As a full-service science communications agency staffed with editors, designers, writers and more, Talk Science to Me takes great pride in supporting all our clients by presenting their science in effective and engaging ways. Although most of our portfolio comprises larger organizations and institutions, we also work with individual authors and researchers to manage their writing and publishing needs.
One of our academic authors is biomathematician Shelly DeForte, who recently took up a post-doctoral position in bioinformatics at the University of Montreal. She describes her position as fully involved in supporting the research projects of a biochemistry lab by “writing custom code to do custom analysis” on the data.
Shelly’s work focuses on artificial intelligence, machine learning and in
If you’re a writer, one of the best ways to engage your readers is to post regularly on a personal blog. The sandbox is your own: you can reach out to your audience with regularly posted content, and the comments open up further dialogue. Often it’s a more dynamic endeavour than a static website or a book.
Recently, one of my projects for Talk Science to Me involved setting up a personal blog for long-time client Christopher Wallis. You will recognize him as the author of Tantra Illuminated, a scholarly discourse on Tantrik learning published by Mattamayura Press. Currently, my workmate and Talk Science associate editor Roma Ilnyckyj is editing the book for e-publishing format. And there’s a new book coming out soon too—so it’s a great time for the author to start blogging!
Project specifications Christopher’s requirements were fairly standard for the blog world: chronological presentation of posts with the most recent at the top, and preferably hosted on a public platform so it would not require uploading to a server.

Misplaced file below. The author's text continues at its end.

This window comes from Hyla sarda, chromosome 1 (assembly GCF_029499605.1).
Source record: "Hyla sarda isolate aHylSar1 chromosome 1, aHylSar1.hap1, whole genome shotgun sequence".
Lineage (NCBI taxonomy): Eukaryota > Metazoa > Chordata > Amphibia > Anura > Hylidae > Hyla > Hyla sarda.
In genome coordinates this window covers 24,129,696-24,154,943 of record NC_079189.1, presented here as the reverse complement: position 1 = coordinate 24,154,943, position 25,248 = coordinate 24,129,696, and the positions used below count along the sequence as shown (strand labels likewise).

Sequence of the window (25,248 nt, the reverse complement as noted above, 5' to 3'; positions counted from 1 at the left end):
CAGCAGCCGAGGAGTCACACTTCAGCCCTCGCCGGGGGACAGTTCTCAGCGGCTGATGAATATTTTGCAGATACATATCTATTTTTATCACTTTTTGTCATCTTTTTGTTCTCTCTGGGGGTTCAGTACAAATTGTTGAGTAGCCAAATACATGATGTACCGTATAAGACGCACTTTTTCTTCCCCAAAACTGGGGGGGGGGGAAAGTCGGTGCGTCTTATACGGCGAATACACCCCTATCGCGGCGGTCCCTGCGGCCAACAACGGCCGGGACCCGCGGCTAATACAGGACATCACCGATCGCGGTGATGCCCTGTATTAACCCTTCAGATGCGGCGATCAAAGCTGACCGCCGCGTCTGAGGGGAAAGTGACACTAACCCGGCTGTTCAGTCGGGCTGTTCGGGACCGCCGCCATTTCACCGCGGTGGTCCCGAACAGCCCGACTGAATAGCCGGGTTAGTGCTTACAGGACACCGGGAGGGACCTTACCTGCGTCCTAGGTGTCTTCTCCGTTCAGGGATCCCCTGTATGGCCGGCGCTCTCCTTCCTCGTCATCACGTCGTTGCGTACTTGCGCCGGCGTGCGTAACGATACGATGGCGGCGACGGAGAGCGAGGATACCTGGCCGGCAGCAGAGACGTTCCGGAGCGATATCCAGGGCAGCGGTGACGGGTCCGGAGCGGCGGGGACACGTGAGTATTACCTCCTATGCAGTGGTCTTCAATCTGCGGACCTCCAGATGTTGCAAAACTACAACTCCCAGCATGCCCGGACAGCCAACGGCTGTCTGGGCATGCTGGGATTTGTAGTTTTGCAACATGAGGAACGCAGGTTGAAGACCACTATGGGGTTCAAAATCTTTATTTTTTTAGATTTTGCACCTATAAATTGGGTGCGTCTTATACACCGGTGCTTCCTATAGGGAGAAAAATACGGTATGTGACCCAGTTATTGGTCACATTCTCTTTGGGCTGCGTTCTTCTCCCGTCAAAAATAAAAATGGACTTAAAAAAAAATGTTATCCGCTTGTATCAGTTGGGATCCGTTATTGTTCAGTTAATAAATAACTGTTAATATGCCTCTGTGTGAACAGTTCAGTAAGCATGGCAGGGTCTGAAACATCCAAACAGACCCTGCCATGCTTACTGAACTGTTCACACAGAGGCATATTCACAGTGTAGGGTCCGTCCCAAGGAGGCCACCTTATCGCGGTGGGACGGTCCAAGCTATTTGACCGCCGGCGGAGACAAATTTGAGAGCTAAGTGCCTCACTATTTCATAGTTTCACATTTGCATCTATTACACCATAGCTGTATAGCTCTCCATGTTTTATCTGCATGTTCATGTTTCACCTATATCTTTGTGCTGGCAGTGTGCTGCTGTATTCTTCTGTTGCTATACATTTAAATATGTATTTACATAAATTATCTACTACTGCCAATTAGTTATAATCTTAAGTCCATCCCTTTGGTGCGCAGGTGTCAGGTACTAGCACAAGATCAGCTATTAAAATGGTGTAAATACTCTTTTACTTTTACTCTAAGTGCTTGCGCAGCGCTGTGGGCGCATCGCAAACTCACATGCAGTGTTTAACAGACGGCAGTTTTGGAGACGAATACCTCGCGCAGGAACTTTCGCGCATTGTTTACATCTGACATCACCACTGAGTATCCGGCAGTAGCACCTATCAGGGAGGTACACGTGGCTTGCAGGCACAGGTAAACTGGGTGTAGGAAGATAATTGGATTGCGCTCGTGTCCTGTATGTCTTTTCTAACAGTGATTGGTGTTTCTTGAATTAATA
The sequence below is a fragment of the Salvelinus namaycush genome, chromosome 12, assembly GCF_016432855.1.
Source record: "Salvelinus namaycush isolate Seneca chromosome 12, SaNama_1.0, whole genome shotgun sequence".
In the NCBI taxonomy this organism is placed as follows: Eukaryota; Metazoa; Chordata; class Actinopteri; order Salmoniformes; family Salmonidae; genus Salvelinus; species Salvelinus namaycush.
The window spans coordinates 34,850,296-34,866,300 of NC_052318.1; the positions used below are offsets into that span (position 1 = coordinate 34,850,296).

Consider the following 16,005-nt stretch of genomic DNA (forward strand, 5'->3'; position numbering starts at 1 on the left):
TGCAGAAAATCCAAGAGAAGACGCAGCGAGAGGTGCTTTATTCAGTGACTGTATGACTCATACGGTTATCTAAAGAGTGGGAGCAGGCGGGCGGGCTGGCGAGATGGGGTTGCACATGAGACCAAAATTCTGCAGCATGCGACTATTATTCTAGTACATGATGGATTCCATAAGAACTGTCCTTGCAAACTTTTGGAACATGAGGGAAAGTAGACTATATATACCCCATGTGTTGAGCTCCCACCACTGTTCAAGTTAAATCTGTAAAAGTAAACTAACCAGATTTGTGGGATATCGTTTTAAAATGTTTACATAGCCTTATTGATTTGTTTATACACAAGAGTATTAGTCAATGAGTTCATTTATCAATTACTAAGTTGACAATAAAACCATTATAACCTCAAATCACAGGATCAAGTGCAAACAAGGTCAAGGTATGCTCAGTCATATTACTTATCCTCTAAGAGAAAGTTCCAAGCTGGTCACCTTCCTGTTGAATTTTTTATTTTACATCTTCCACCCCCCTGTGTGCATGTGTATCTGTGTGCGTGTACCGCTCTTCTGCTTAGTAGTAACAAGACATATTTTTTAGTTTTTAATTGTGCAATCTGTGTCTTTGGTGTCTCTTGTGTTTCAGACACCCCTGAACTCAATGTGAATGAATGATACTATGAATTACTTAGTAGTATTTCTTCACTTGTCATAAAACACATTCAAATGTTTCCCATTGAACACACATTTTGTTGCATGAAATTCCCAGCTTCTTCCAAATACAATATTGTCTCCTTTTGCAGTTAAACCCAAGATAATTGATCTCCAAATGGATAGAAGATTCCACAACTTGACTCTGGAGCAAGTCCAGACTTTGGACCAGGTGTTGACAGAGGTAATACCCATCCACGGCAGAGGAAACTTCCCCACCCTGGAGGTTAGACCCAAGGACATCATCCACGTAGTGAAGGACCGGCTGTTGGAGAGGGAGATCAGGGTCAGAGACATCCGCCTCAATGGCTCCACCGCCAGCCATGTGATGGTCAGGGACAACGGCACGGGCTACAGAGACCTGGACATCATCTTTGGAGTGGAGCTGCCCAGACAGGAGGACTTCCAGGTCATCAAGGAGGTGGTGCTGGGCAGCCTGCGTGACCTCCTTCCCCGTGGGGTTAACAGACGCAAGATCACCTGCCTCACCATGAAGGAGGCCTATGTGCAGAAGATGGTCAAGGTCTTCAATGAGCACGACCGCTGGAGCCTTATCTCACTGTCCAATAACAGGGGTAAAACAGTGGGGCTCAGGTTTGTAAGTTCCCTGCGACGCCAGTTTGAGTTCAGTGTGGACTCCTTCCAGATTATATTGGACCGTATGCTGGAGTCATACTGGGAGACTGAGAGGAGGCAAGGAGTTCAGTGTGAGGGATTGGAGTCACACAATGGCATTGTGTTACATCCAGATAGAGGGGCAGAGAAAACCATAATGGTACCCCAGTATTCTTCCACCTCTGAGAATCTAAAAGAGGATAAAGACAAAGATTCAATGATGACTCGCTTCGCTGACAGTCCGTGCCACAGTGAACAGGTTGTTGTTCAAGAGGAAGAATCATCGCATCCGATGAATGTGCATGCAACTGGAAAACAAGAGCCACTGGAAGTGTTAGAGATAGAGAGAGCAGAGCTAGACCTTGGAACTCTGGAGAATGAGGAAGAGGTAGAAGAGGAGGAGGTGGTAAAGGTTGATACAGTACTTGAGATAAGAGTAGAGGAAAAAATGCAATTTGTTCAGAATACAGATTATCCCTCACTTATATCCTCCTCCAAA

At Talk Science to Me, we’re passionate about science. In fact, some of our favourite topics are things like proteomics, biobanking and landmine-detecting rats. But would it surprise you to learn that Talk Science to Me is about much more than just science?
One of our major clients, Thorntree Press, is an independent publisher based in Portland, Oregon. Thorntree Press specializes in books about relationships, in particular non-traditional relationship models. Eve Rickert, Talk Science to Me founder and mastermind, is also a co-owner of Thorntree Press, along with her partner Franklin Veaux.
Last year, Eve and Franklin co-authored Thorntree Press’s debut release, More Than Two: A practical guide to ethical polyamory, which has already sold more than 10,000 copies. (It’s also just come out on audiobook!) This was followed by The Husband Swap: A true story of unconventional love and its e-book companion guide, Lessons in Love and Life to My Younger Self, both by Louisa Leontiades. Coming soon are The Game Changer: A memoir of disruptive love, also by Franklin, and Stories from the Polycule: Real life in polyamorous families, an anthology compiled
I recently found out that over 95% of the electricity produced by BC Hydro comes from hydroelectric sources, which floored me. I grew up in Alberta, where the majority of power comes from coal and natural gas, so my concept of electricity sources doesn’t include water, except for as a possible “alternative” energy source. But there’s nothing alternative about 95%. And after thinking “Wow! That’s amazing!” I started asking questions: How much water do we even have? What about drinking water? What about the fish?
Those are big questions, and really important ones. We’ve used dams for over 100 years in BC, so it’s critical for us to examine their impact on our ecosystem. BC Hydro predicts that demand for electricity in BC will grow by 40% over the next 20 years, so our reliance on hydroelectricity and the future of water use in BC is a major issue.
One way that BC Hydro is answering those questions is by engaging in water use planning. A water use plan sets specific and
In 2014, Talk Science proofread, indexed and designed the second edition of Exquisite Love: Reflections on the spiritual life based on Nārada’s Bhakti Sūtra by William K. Mahony. The Bhakti Sūtra is a set of 84 statements on the nature of divine love. It was written, in Sanskrit, sometime in the tenth or eleventh century.
In Exquisite Love, Mahony translates the Bhakti Sūtra into English and provides commentary on each of the statements. It’s a beautiful book, and we loved working on it. Now we’re thrilled to be converting it to e-book format.
Creating e-books is a challenge because the design isn’t static: readers have the power to change the formatting to suit their needs by adjusting the font size, zooming in and out, displaying the text in columns, changing the screen brightness, and choosing the background and text colours. And given the huge number of devices out there, there is no way to predict the choices readers will make.
This reader control is part of what makes e-books awesome, but it also makes preparing and proofreading an e-book extra interesting. With a print book, what the proofreader sees